The Kingdom takes young Aletheia Mirabel away from her little town and her parents’ security in The Kingdom’s Daughter. She is enslaved, forced to march across a sweltering desert, beaten, and dehumanised for the Kingdom Trials along with many other teenage females. The ruling class’s response is to construct these girls to be gladiators in order to create an elite army to counter a growing resistance movement that has been simmering since the Third World War.
But, they would be battling not just for honour but also for their lives. The single girl who will eventually give birth to the following generation of super soldiers will be chosen as the winner of the Kingdom Trials. Aletheia will be demonstrating that she has the ideal genetic make-up for the position by winning. She must first simply stay alive and unharmed.
The basic idea of The Kingdom’s Daughter seems so fantasy now, but who knows what our true futures might hold if a third World War truly breaks out. As a result, the novel was both thrilling and horrible at the same time. The book displays a perpetual war for power, whether it’s Aletheia battling for control over her life and situation; the governing Kingdom over the resistance of those growing reticent of so many years of persecution; or even the battle of survival over death.
What kind of world are we creating for our children and grandkids, and their children and grandchildren, and so on? is a theme and a question that we must continuously consider, as brought home in The Kingdom’s Daughter. Will the day come when we force young children to fight to the death in order to create future generations from a purportedly “pure” genetic line?
Whether the story takes place in the past, the present, or some distant, dystopian future, fiction is a venue where we may generate dialogue about the direction and state of our world. The Kingdom’s Daughter is a potent book because of its engrossing narrative, alluring characters, and vivid imagery, but maybe most importantly because of how it will connect with its readership.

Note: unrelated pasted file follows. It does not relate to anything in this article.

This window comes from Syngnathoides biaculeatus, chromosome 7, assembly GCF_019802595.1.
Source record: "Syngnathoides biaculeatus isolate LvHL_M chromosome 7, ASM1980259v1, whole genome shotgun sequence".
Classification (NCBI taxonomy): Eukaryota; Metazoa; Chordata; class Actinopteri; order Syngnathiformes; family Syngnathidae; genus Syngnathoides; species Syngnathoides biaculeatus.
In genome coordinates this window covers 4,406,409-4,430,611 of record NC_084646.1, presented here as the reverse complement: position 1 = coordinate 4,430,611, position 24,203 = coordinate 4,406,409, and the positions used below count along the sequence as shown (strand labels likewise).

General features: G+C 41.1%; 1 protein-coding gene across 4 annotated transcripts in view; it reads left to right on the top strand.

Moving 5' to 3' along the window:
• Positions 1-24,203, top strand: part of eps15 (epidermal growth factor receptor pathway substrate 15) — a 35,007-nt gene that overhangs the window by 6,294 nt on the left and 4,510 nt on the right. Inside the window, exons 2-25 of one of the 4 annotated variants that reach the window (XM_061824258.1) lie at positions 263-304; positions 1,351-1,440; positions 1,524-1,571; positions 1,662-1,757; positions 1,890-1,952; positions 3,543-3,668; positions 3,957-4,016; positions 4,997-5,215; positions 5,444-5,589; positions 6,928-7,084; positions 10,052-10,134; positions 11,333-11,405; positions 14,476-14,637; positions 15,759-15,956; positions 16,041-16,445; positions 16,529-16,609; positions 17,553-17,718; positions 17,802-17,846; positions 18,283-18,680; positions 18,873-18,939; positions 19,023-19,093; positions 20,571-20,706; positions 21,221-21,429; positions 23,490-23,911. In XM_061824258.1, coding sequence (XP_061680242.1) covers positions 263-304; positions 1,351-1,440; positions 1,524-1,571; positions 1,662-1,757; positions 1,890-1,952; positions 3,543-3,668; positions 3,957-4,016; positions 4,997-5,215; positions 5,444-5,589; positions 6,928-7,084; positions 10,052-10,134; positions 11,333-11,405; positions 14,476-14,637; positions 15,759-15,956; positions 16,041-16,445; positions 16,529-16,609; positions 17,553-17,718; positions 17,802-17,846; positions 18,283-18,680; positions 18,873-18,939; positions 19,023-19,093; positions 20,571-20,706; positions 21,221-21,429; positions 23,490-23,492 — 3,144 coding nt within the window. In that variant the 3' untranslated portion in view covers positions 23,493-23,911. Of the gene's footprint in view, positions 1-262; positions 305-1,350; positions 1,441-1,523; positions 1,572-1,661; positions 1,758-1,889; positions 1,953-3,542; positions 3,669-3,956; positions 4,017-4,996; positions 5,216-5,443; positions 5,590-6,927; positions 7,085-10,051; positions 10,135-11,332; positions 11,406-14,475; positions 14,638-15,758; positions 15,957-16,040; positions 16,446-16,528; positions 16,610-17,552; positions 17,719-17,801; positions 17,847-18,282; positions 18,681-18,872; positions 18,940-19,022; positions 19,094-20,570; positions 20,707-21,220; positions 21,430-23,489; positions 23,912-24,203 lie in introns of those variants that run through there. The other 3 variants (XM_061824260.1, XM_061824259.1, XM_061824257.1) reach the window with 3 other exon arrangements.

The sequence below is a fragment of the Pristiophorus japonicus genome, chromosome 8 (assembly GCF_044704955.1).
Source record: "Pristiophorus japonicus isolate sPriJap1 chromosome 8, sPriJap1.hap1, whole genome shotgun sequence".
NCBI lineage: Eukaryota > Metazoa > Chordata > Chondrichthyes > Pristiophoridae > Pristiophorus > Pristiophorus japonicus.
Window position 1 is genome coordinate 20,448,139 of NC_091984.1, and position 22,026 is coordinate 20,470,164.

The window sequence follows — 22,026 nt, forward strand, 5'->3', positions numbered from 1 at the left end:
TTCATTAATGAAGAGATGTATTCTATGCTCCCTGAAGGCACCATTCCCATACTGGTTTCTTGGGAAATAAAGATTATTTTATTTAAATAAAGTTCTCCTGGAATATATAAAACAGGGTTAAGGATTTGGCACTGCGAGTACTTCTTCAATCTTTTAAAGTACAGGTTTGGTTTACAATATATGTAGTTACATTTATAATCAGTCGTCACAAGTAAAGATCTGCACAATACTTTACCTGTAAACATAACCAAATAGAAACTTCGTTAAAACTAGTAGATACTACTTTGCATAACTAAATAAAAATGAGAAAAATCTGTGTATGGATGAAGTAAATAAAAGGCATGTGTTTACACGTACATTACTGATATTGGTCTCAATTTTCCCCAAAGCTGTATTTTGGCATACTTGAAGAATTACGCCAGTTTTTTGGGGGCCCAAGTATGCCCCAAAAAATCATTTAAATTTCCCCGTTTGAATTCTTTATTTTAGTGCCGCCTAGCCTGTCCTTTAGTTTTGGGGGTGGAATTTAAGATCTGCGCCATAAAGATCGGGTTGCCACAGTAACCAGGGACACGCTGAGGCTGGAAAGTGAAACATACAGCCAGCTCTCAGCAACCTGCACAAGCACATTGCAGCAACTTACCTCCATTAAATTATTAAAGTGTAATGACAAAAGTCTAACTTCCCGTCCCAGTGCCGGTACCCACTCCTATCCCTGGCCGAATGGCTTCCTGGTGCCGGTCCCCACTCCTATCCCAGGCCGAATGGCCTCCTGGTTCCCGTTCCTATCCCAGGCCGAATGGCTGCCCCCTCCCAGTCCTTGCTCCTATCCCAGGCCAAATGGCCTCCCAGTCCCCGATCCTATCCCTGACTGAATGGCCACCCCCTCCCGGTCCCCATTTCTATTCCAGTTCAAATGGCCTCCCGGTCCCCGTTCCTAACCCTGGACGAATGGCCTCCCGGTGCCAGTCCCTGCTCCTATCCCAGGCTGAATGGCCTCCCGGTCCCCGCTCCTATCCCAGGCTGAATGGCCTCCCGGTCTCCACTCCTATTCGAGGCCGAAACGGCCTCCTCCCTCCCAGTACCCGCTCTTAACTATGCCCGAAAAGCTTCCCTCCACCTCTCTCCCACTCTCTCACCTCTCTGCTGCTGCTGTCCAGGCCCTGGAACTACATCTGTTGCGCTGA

The Kingdom’s Daughter is an exciting book that chronicles the tale of one strong, tenacious girl, but which is a reflection of all of us. It is ideal for fans of The Hunger Games and The Maze Runner. When the cards are stacked against us, how far will we go to survive? How will we make sure to keep our identities, respect, and ideals intact along the way?
About The Book
After the Third World War, Africa became the governing global power, naming itself the Kingdom. Now, with the resistance growing stronger, the Kingdom must produce an army of super soldiers if they’re to solidify their reign, but that will require the perfect genetic makeup.
To obtain this, the Kingdom Trials are born: a series of lethal challenges designed to eliminate all but a single female whose DNA will be crossed with the Kingdom’s elite. This girl shall be known as the Kingdom’s Daughter, its precious only child who will realize its dream for dominion.
Aletheia Mirabel is just one of thousands who is enslaved for this purpose, but when she reaches the Kingdom, she soon discovers something she lost, and refuses to lose again. It doesn’t matter how. She has to pass the Trials.
The Kingdom's Daughter
Really enjoyed reading this, it was what I was hoping for as a beginning to the Kingdom series. It was well written and did what I was hoping for, it had a great plot and a great character going on. This is a great book, especially if you’re into dystopian novels. I’ve known Daniel for a few years and he’s worked hard on this book, so job well done friend! I hope they make this into a movie someday! I look forward to reading more in this series.
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